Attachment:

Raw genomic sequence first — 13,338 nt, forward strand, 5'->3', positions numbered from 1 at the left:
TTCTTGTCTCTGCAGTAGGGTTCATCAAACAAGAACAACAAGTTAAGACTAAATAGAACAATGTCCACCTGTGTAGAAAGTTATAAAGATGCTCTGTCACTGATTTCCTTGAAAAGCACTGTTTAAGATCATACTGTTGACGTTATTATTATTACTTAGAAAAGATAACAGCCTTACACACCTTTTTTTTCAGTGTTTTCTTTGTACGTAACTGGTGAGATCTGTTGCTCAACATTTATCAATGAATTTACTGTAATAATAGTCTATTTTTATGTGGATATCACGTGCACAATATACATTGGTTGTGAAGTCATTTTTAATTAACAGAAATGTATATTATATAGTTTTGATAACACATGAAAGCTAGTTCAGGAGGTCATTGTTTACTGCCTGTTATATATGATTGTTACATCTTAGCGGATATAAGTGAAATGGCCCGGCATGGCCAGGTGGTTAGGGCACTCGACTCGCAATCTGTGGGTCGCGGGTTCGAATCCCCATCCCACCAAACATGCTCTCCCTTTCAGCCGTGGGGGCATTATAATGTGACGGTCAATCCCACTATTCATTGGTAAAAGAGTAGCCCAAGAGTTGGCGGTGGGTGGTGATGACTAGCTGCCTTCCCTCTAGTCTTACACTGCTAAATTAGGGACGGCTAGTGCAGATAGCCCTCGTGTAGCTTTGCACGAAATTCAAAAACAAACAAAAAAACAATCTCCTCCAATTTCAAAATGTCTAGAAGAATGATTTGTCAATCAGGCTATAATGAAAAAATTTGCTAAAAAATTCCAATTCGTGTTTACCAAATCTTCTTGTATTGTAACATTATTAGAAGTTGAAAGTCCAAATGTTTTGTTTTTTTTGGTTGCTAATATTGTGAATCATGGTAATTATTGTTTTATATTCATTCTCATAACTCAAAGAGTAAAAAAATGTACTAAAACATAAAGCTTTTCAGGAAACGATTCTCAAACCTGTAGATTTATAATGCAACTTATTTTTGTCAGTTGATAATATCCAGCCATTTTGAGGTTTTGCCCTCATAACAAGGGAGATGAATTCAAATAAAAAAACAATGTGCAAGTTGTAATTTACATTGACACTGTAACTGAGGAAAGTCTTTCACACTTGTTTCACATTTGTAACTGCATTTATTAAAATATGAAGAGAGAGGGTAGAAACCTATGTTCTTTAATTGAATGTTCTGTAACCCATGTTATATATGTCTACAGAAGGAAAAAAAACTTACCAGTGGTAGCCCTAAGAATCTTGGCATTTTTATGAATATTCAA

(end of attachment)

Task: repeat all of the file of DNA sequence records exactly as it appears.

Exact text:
Raw genomic sequence first — 13,338 nt, forward strand, 5'->3', positions numbered from 1 at the left:
TTCTTGTCTCTGCAGTAGGGTTCATCAAACAAGAACAACAAGTTAAGACTAAATAGAACAATGTCCACCTGTGTAGAAAGTTATAAAGATGCTCTGTCACTGATTTCCTTGAAAAGCACTGTTTAAGATCATACTGTTGACGTTATTATTATTACTTAGAAAAGATAACAGCCTTACACACCTTTTTTTTCAGTGTTTTCTTTGTACGTAACTGGTGAGATCTGTTGCTCAACATTTATCAATGAATTTACTGTAATAATAGTCTATTTTTATGTGGATATCACGTGCACAATATACATTGGTTGTGAAGTCATTTTTAATTAACAGAAATGTATATTATATAGTTTTGATAACACATGAAAGCTAGTTCAGGAGGTCATTGTTTACTGCCTGTTATATATGATTGTTACATCTTAGCGGATATAAGTGAAATGGCCCGGCATGGCCAGGTGGTTAGGGCACTCGACTCGCAATCTGTGGGTCGCGGGTTCGAATCCCCATCCCACCAAACATGCTCTCCCTTTCAGCCGTGGGGGCATTATAATGTGACGGTCAATCCCACTATTCATTGGTAAAAGAGTAGCCCAAGAGTTGGCGGTGGGTGGTGATGACTAGCTGCCTTCCCTCTAGTCTTACACTGCTAAATTAGGGACGGCTAGTGCAGATAGCCCTCGTGTAGCTTTGCACGAAATTCAAAAACAAACAAAAAAACAATCTCCTCCAATTTCAAAATGTCTAGAAGAATGATTTGTCAATCAGGCTATAATGAAAAAATTTGCTAAAAAATTCCAATTCGTGTTTACCAAATCTTCTTGTATTGTAACATTATTAGAAGTTGAAAGTCCAAATGTTTTGTTTTTTTTGGTTGCTAATATTGTGAATCATGGTAATTATTGTTTTATATTCATTCTCATAACTCAAAGAGTAAAAAAATGTACTAAAACATAAAGCTTTTCAGGAAACGATTCTCAAACCTGTAGATTTATAATGCAACTTATTTTTGTCAGTTGATAATATCCAGCCATTTTGAGGTTTTGCCCTCATAACAAGGGAGATGAATTCAAATAAAAAAACAATGTGCAAGTTGTAATTTACATTGACACTGTAACTGAGGAAAGTCTTTCACACTTGTTTCACATTTGTAACTGCATTTATTAAAATATGAAGAGAGAGGGTAGAAACCTATGTTCTTTAATTGAATGTTCTGTAACCCATGTTATATATGTCTACAGAAGGAAAAAAAACTTACCAGTGGTAGCCCTAAGAATCTTGGCATTTTTATGAATATTCAA